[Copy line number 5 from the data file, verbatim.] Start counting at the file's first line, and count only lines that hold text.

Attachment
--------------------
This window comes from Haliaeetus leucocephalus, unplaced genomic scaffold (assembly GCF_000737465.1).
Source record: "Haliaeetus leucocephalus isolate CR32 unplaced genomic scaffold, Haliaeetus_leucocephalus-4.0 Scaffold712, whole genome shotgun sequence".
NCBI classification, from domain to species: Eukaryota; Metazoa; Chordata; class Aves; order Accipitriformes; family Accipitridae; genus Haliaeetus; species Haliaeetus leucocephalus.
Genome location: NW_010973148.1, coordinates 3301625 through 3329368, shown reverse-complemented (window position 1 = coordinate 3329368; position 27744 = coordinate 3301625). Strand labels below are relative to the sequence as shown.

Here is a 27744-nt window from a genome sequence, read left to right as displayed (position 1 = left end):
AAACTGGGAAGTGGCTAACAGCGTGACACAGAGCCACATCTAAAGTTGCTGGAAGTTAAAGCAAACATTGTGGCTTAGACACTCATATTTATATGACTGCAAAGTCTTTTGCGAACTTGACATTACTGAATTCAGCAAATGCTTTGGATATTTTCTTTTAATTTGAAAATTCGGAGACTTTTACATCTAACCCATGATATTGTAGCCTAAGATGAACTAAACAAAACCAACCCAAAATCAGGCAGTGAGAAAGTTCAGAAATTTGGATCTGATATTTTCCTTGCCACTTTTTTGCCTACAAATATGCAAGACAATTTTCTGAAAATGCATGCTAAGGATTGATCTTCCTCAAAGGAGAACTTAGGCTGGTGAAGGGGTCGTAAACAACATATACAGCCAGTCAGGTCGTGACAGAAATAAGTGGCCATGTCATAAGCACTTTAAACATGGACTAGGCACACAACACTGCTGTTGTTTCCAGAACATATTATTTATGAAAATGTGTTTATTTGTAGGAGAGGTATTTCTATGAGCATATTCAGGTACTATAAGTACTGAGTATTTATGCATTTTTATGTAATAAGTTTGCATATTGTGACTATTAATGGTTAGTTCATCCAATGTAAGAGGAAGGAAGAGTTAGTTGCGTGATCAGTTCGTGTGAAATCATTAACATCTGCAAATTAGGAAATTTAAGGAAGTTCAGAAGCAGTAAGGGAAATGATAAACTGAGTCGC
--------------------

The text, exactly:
Here is a 27744-nt window from a genome sequence, read left to right as displayed (position 1 = left end):